- Round The World Trip in 2012
- Round The World Trip Initial Planning
- Round The World Trip Destination Wish #1: Trans-Siberian Railway
- Budgeting for a Round The World Trip
- First Item Purchased for Round The World Trip
- The Departure Year is Finally Here
- Round The World Trip Delayed for 1 Year
- Round The World Pre-Trip To Do List
- Crafting a Savings Plan for a Round The World Trip
- Leaving on a Round The World Trip in 2 Months
- Camera Equipment for My Round The World Trip
- Five Weeks Before Departure
- New Gear for Round The World Trip
- Cocktail of Travel Immunizations
- Change of Departure Date and Destination
- Itinerary for First Month of Round The World Trip
- Packing for a Round The World Trip
- The Departure Day is Finally Here
Since the first month of this journey included some hiking and camping, coming up with this packing list was challenging because I had to prepare for both city and backcountry travel.
Everything starts with the backpack, which is one borrowed from my sister. It’s an old version of the 40-liter REI Vagabond. I really wanted one on the smaller size because I like being more mobile and being forced to pack less. With a bigger backpack, we tend to always pack more than necessary. 40 liters is the sweet spot for me. The daypack is a Eagle Creek 2 in 1 Sling/Backpack. I love it because I can fit both my laptop and camera bag in there without being too obvious.
Two locks. The smaller for the backpack’s main zipper, the bigger one for hostel lockers.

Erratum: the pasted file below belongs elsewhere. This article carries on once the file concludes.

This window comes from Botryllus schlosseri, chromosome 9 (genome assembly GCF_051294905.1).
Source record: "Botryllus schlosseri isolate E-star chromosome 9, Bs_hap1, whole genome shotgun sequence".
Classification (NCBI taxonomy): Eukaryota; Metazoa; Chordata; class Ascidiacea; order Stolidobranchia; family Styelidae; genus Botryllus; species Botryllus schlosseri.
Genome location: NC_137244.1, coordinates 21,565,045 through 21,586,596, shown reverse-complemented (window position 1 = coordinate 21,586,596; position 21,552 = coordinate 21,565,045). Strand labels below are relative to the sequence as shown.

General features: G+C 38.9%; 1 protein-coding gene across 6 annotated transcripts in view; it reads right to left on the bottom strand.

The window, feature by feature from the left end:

Being such a big fan of ultralight backpacking, I can’t believe I’m bringing all this photography gear.
Another thing that I never thought I would pack for a long trip is a laptop, but having pictures to edit and a blog to maintain convinced me to change my mind. I bought the Sony VAIO Pro 13 specifically for this trip because of its super light weight.
For camping gear, low volume is just as important as low weight. I still can’t believe the Sea To Summit The Specialist Solo tent packs down smaller than the Mont-Bell Spiral Down Hugger #3 sleeping bag, which is already very very small.
Other camping items include water containers, Aquamira Water Purifier drops, duck tape, swiss army knife, whistle/compass, rope, spork, moleskin for blisters, and a headlamp.
For clothing, I’m bringing the bare minimum for the first month. I asked a friend who was going to Argentina before me to bring me a small backpack of clothes that I had prepared. I later realized that this initial set of clothes was really not enough to travel comfortably. The stuff in the picture below doesn’t include what I was actually wearing on departure day.
The toiletries were also minimal to lighten the load for the 7-day hike to Machu Picchu. I bought more normal looking toiletries after that 🙂
Other miscellaneous items include the very essential earplugs (to deal with snorers in hostels), and the small notebook and pen.
Time to fit everything inside the backpack.
Everything fits tightly inside. Most of the time during the trip though, I would carry the big backpack and smaller daypack separately.
The most sensitive stuff like passports and credit/debit cards are carried inside a money belt.
Why two US passports? I have the receipt for the reciprocity fee I paid for Argentina in 2010 on the old one. It’s valid for 10 years, and I have to carry so I don’t get charged again.
What would I change from this packing list now that I’ve been on the road for almost 2 months? More clothes definitely. Having only one pair of long pants made it very hard to wash it regularly, specially in cold places. A sweater or two in addition to the down jacket I had would have helped too. Luckily I already have extra clothes in Buenos Aires, and I will keep some of those when I continue my journey. Aside from that, I don’t regret packing anything else. I’m very glad I took all the photography gear. It really hasn’t bothered me much and has allowed me to capture some of the amazing places I have visited.